Mexican folk hero
All these years later, however, I believe Valdes was right to want a movie made about Aldape, who was just 20 years old when he was sentenced to death in 1982 — even though the physical evidence showed that another man had fatally shot the police officer.
He became a folk hero for Mexicans who felt that immigrants face injustice in the United States. Ballads were written about his case and blared across the airwaves on both sides of the border. Hundreds of protesters blocked an international bridge to call attention to his plight.
As Aldape languished on death row, his case was taken on pro bono by attorney Scott J. Atlas, who led a team that uncovered how Houston police and prosecutors had intimidated and coerced multiple witnesses, many of them teenagers, into providing false statements that Aldape was the killer.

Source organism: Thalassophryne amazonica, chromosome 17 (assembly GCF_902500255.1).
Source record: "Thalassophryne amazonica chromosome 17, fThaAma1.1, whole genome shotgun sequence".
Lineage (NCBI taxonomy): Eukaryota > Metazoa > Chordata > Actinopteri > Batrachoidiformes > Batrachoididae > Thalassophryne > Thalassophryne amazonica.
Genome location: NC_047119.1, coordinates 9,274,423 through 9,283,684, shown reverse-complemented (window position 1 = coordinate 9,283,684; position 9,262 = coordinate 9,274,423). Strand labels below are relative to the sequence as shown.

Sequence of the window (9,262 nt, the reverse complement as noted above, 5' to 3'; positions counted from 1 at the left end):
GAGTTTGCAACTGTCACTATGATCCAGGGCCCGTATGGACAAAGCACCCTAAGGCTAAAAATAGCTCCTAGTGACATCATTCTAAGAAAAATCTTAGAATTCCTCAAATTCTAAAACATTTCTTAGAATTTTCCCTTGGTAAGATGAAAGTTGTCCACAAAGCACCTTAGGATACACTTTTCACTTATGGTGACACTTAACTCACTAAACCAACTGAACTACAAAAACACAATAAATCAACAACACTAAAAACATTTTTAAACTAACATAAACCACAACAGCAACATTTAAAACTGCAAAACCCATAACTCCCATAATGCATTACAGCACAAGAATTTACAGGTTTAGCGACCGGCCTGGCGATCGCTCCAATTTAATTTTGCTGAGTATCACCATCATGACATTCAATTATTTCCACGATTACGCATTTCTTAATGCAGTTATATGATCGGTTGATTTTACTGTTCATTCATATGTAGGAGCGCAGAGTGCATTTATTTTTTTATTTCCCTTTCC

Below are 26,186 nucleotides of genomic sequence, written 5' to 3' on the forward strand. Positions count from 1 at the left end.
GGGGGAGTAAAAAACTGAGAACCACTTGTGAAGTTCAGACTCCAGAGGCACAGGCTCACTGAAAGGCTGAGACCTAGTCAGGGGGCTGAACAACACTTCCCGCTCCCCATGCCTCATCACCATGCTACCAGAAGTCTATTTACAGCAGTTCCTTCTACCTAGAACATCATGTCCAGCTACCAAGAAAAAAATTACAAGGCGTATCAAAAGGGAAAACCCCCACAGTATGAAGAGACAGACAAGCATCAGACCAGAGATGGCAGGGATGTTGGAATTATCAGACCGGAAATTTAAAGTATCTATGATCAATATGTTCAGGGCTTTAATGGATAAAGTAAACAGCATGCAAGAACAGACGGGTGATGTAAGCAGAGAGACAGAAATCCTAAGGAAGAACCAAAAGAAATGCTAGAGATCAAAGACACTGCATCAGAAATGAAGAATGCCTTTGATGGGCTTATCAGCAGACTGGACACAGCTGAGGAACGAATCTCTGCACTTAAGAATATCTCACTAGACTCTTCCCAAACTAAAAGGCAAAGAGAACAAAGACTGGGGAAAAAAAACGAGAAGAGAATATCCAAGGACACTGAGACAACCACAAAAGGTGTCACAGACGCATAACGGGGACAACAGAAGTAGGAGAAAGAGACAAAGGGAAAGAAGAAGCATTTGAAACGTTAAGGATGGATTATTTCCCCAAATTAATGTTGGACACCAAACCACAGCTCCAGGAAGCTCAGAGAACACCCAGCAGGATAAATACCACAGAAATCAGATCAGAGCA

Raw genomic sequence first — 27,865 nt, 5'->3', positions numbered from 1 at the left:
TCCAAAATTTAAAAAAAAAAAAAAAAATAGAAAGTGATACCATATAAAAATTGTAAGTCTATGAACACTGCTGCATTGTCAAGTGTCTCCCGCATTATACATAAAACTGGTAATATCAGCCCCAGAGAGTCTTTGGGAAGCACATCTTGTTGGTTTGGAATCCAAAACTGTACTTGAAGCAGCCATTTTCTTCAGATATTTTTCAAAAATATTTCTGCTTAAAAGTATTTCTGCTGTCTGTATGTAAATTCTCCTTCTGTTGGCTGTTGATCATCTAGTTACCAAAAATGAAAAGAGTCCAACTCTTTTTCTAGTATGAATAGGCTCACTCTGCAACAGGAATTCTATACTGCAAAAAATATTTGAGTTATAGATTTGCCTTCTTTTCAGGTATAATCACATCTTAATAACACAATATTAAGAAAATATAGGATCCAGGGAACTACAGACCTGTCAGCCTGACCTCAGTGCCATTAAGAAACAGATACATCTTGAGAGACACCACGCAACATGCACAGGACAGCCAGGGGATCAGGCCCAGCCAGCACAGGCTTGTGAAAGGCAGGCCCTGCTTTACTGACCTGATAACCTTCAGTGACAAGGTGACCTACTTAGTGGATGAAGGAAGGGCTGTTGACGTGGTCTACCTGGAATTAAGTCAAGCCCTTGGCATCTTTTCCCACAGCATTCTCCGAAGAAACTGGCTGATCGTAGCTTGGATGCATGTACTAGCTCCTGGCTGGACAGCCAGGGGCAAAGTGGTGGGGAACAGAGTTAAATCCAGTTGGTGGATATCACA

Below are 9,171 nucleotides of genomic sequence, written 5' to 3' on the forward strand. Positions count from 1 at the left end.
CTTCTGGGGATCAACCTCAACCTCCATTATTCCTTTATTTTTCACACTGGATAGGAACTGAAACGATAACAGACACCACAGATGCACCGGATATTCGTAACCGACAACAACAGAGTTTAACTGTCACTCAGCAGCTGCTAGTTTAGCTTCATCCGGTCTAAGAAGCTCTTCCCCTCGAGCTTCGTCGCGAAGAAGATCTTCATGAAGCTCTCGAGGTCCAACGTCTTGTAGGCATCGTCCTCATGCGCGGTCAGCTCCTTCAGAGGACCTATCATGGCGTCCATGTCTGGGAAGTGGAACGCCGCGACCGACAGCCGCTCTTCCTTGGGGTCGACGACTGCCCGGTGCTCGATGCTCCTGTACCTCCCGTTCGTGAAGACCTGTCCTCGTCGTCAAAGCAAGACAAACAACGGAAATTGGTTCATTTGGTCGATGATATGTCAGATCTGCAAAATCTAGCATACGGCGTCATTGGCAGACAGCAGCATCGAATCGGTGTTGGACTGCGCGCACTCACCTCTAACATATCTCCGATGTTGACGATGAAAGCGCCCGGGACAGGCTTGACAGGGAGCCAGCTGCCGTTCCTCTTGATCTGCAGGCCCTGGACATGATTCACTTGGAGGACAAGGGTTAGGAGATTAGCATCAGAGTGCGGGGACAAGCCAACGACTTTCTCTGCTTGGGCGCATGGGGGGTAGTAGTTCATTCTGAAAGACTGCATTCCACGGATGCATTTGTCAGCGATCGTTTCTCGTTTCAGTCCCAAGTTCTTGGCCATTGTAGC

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Prosecutors also had played to anti-immigrant hostility, telling jurors they could consider Aldape’s undocumented status to determine whether he would be a future threat to society.
In April 1997, after spending nearly all his adult life on death row, Aldape was released and walked off a plane with Atlas in his hometown of Monterrey, where they were swarmed by boisterous crowds.
He landed a role in a Mexican telenovela called “Al Norte del Corazón,” or “North of the Heart,” playing himself in the soap opera about Mexican immigrants abused by U.S. authorities.